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Lucky Soldier Keeps Defying Death, On and Off Battlefield

Afghanistan: Sgt. Roderick Morgan is back in the war zone after several wounds. One of his battered helmets is on display.

October 02, 2002|DAVID ZUCCHINO | TIMES STAFF WRITER

DABGAY, Afghanistan — The pride of the military collection at the 82nd Airborne museum at Ft. Bragg, N.C., is the battered helmet of Sgt. Roderick Morgan. It bears a nasty dent from when Morgan was shot in the helmet by a Serbian militiaman in July 1999 and somehow survived.

Now the museum is begging Morgan for a second helmet. While serving in Afghanistan in July, Morgan was once again shot in the helmet, this time by an Afghan gunman. Once again, he survived. But this time, he held on to his damaged helmet.

Morgan was wearing the repaired helmet last week, manning a grenade launcher atop an armored Humvee in the high desert of eastern Afghanistan near the Pakistani border. He's back on duty in the war zone, and he's pretty certain his bad luck is all used up.

"I figure I'm good to go. I mean, what are the odds of getting shot in the Kevlar [helmet] three times?" Morgan said, gumming a pinch of snuff while providing cover for an 82nd Airborne Division unit.

For The Record
Los Angeles Times Saturday October 05, 2002 Home Edition Main News Part A Page 2 National Desk 9 inches; 332 words Type of Material: Correction
Military rank--An Oct. 2 story in Section A did not include the full rank of Roderick Morgan, a member of the Army's 82nd Airborne Division who survived two near-fatal injuries. He is a sergeant first class.

Morgan's three-man crew inside the Humvee, young and eager to see action, is sticking close by the sergeant in hopes of drawing enemy fire.

"He's the magnet," said the gunner, Sgt. Neil Burt.

"Yeah," said the medic, Pfc. Kyle Nemas. "You know you'll see action with this guy."

Morgan, 35, a cheerful, tattooed country boy from Georgia, has an impressive track record of survival, both in and out of combat.

In the Yugoslav province of Kosovo, he was shot first through the hand and shoulder. Then a shot to the helmet spun him backward, away from a follow-up shot that just missed his chest. He was knocked unconscious for several hours, which is how his helmet got away from him and ended up at the museum. He later underwent shoulder and hand surgery.

In the southern Afghan city of Kandahar in July, Morgan was shot in the ankle and then the helmet by a gunman firing from a ditch, using children for cover. He underwent surgery to reconnect his Achilles tendon. The impact of the shot to the helmet fractured a bone in his neck, he said, and he still suffers from neck pain and numbness in his hands.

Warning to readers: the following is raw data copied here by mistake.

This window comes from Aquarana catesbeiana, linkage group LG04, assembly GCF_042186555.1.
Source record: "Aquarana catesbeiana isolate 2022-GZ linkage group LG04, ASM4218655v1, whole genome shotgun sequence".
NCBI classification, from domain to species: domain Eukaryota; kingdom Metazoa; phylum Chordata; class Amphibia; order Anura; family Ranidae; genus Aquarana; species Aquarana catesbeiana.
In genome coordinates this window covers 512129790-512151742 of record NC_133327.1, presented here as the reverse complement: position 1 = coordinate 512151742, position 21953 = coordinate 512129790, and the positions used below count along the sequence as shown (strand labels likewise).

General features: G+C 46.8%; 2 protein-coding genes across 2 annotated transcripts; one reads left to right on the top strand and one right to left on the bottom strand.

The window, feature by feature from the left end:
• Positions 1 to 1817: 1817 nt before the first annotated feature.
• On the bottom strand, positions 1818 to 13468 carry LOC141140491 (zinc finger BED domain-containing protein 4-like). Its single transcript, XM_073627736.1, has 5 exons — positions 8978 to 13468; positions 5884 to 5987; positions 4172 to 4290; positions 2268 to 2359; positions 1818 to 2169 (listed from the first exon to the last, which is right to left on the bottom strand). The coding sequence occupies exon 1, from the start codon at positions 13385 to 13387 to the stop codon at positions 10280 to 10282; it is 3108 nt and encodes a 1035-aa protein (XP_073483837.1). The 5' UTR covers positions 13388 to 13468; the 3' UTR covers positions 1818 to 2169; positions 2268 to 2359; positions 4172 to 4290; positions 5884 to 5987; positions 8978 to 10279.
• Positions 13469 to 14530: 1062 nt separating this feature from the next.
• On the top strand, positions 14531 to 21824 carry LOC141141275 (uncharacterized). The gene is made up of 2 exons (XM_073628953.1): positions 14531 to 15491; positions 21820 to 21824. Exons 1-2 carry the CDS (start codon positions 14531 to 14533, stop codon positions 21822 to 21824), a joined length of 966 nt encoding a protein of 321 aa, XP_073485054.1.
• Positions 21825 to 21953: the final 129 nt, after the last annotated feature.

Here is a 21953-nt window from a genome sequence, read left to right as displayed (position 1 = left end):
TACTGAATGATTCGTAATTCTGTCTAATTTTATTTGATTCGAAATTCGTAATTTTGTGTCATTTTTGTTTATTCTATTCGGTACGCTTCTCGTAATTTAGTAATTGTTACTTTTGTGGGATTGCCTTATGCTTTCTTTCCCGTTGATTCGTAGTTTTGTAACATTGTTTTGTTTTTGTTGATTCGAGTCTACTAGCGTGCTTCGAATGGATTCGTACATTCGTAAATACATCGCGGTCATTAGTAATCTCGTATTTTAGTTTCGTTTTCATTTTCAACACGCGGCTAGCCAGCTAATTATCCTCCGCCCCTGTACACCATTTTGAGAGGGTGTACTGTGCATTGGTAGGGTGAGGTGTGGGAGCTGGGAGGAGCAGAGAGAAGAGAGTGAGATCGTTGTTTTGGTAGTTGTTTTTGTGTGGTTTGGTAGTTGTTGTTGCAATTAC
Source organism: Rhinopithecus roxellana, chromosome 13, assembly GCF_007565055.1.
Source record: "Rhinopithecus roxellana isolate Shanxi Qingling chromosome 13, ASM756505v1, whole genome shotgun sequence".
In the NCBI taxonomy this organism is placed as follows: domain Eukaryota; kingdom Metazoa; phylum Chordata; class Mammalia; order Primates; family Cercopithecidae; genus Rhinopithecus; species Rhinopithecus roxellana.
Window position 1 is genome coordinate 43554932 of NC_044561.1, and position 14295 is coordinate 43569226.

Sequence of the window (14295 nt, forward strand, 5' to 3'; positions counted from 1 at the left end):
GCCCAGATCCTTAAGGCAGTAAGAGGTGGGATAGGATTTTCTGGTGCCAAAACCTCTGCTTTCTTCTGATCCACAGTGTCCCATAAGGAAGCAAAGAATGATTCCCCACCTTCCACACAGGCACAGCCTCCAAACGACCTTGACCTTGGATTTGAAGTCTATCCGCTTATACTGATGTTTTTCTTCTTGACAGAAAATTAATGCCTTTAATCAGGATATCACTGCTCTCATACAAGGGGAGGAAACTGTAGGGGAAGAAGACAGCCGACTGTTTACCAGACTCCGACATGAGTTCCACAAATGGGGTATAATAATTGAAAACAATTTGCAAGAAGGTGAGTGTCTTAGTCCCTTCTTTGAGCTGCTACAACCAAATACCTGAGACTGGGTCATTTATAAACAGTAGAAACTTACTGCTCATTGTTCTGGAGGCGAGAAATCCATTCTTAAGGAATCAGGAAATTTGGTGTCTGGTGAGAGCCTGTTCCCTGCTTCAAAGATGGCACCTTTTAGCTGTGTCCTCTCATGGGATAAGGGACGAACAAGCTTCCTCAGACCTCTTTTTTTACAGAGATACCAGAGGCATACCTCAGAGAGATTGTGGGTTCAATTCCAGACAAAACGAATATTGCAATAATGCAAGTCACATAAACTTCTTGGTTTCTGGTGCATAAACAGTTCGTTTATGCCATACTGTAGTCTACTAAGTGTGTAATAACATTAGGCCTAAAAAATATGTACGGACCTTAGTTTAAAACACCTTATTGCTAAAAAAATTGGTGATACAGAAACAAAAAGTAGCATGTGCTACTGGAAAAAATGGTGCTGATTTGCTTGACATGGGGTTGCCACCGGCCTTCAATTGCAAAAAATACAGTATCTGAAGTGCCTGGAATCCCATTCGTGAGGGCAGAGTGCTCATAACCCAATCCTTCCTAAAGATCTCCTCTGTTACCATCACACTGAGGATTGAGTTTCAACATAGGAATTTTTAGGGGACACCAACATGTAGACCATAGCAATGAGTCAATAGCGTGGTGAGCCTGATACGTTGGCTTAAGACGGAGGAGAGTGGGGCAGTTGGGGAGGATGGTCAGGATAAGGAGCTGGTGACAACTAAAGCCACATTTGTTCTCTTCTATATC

Morgan says his wife, Staff Sgt. Stephanie Morgan, who is based in the U.S., is learning to accept his proclivity for mayhem. When she was informed of the shot to his helmet in Kandahar, he said, her first response was: "Not again."

The dent in Morgan's helmet is still there, a narrow gully beneath the cloth covering he sewed back up. His body is a road map of scars and fractures, each with a story.

In July 1995, while training at Ft. Bragg, Morgan and the rest of his platoon were struck by lightning. "Flat-lined me," Morgan said. "Took a defibrillator to bring me back." A medic worked so furiously to save him, he said, that he fractured three of Morgan's ribs performing cardiopulmonary resuscitation.

In July 2001, at Ft. Benning, Ga., Morgan said, a tractor-trailer ran a red light and plowed into his Ford Ranger, pinning him under the vehicle and leaving him with a compound dislocation of his elbow and a wicked scar on his forearm.

"I guess trouble just seems to follow me," Morgan said. "All you can do is laugh about it. Everybody else does."

Some fellow members of the 82nd steer clear of Morgan, he said; others warn soldiers not to stand too close to him. The rest are placing bets on whether he'll draw enemy fire again before his tour in Afghanistan is over. With his reputation and his two Purple Hearts, he's a combination of jinx, good luck charm and guardian angel.

"My commander says he loves me to death, but he won't fly in the same aircraft with me," Morgan said.

On the other hand, he said, "These guys willing to ride in the Humvee with me will never have to prove their bravery."

His fellow soldiers honored Morgan by naming the drop zone at their local base after him: DZ Morgan. Naturally, a strap carrying the very first load of artillery shells to arrive broke, sending the rounds tumbling to earth. They didn't explode, and no one was hurt, but Morgan's reputation for skirting disaster was further embellished.

For all his wounds, Morgan says, the military is less dangerous than his previous job. He spent nine years as a professional rodeo bull rider.

One bull broke Morgan's jaw, he said, and his mouth was wired shut for weeks. Another bull punctured Morgan's lung by stomping on his ribs.

He remembers looking up from his hospital bed after his last bull-ring injury and seeing his wife, who was pregnant with their first child. "I started thinking: What kind of life is this going to be, me always getting hurt, with a baby on his way?"

So he decided right then to find a less perilous profession. He joined the Army.

Between the bull-riding and 12 years in the military, Morgan says, he has undergone surgery 11 times. He says he's lost track of the number of times he has been knocked unconscious in the arena or on the battlefield, but he figures that it's about 15 and counting.

"You know how they use cadavers to test bullets and wounds?" he said. "Well, now they have a walking cadaver."

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